Today, we often consider their smartphone as their most computer’, and last year, we watched cellular online usage surpass desktop use. Those seeking greater solitude online frequently take a leap of faith and put in a VPN on their device with the anticipation that all of their online activities will be less visible. On the other hand, the concern is that too often it’s unclear how personal their information will be.
Perhaps the greatest offenders in this regard are free VPN downloads, both desktop and mobile, that utilize the information which is delivered through them for analysis, targeting ads, and potential sale to third-parties.
Mobile VPN providers signify a bigger potential worry, though, as they are happy to monitor their users’ every move, using the telephone’s sensors to provide plenty of data such as the location (from the GPS), and level of activity from the accelerometer. All of this, of course, is a veritable realization of big Brother’ which should certainly give us pause for concern.
While the better VPNs are compensated solutions, there’s no lack of free ones. A fast search of the Google Play store for Android reveals dozens of options, and many of them are highly rated with lots of seemingly satisfied users. There is no denying that a free VPN could be useful on specific events, for example, to protect your information when using an insecure public Wi-Fi hotspot.
However, there’s no such thing as a free lunch, as they say, and any VPN that’s given at no cost should earn some money to keep the lights on at their headquarters, and also pay workers. We’ve previously discussed and debunked the myth that the free VPN is just as good as a paid support, and we would not recommend a freebie for most users as a permanent security option when there are other choices available.
Hola is a popular free VPN service, and some years back had gathered 47 million consumers and still has one of the better-ranked Android apps on the Google Play store. Hola VPN was able to provide its support on the cheap as the company came up with an innovative (and lousy) solution to save on overheads.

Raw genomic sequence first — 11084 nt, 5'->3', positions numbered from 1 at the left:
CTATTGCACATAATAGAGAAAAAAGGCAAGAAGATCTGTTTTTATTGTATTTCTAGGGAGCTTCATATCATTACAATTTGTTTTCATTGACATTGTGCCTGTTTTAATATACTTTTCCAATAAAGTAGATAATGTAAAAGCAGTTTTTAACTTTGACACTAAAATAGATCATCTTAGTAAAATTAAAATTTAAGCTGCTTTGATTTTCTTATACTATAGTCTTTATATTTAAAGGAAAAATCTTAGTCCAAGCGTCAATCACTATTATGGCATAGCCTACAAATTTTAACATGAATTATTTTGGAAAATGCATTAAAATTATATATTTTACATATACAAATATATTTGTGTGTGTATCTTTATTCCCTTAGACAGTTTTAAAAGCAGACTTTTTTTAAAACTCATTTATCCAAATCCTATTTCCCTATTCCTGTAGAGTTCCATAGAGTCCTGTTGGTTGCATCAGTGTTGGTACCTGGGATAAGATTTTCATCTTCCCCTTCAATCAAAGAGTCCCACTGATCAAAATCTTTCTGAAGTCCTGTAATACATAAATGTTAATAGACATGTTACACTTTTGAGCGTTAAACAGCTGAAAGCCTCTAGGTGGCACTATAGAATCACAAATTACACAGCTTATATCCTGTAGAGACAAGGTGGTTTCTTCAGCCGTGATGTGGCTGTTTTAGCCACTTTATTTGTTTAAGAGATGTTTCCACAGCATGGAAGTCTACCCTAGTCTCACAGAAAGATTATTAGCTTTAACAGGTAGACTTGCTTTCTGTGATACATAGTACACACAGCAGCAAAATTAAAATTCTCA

Just a little explanation is needed here. The trick to a VPN is the encrypted tunnel for the information to travel down, and this tunnel needs to end somewhere. A robust VPN has servers located throughout the world for departure points, however, Hola didn’t possess its own VPN servers, rather utilizing their users as possible’exit nodes’. In other words, the firm employed a peer-to-peer version, so the information of different users are moving through your smartphone (and vice versa).
So in this specific case, a free VPN service surely had a higher cost than many users would have guessed.
In a more recent affair, Hotspot Shield, a favorite VPN that delivers a free provider, was found to have a worrying issue following an investigation by the middle for Democracy & Technology (CDT), an online watchdog organization.
The organization further called for an investigation by the FTC regarding claims of redirecting network traffic to associate websites (including online advertising firms). All of which is a far cry from keeping up the online privacy of users.
Hotspot Shield prides itself on many fronts, such as assertions that it doesn’t keep user IP addresses, which shields the users personally identifiable information’ out of itself and third-parties — but the entire affair clearly caused a lot of suspicions.
These stories concerning the lack of safety of mobile VPNs have captured the interest of researchers, and an Australian report entitled Analysis of the Privacy and Security Risks of Android VPN Permission-enabled Apps’ looked at exactly this issue in great depth. After a comprehensive analysis of 238 VPN programs on the Google Play shop, the investigators made several worrying conclusions:
- 38 percent of the apps included malware
- 75% used third-party monitoring libraries
- 82% requested permission for access to sources on the smartphone including email and text messages
- 18% didn’t disclose who is hosting the server in the end of the VPN tunnel
- 16 percent did not use servers to forward traffic, but rather forwarded data through users at a peer-to-peer fashion
- 18 percent of the VPN tunnels created did not use some encryption (beating the entire purpose of a VPN)
Ultimately, it’s worth noting that two VPNs were found to inject code to the consumer’s traffic information with the intention of advertisements and monitoring.
The moral of this story is you should definitely think twice when installing a cellular VPN, and it is safest to stick to reputable providers (such as the ones we recommend in our finest free VPN essay ). Otherwise, you might easily end up less secure than you would be if you did nothing — and there is even the risk a bad VPN app may install malware itself.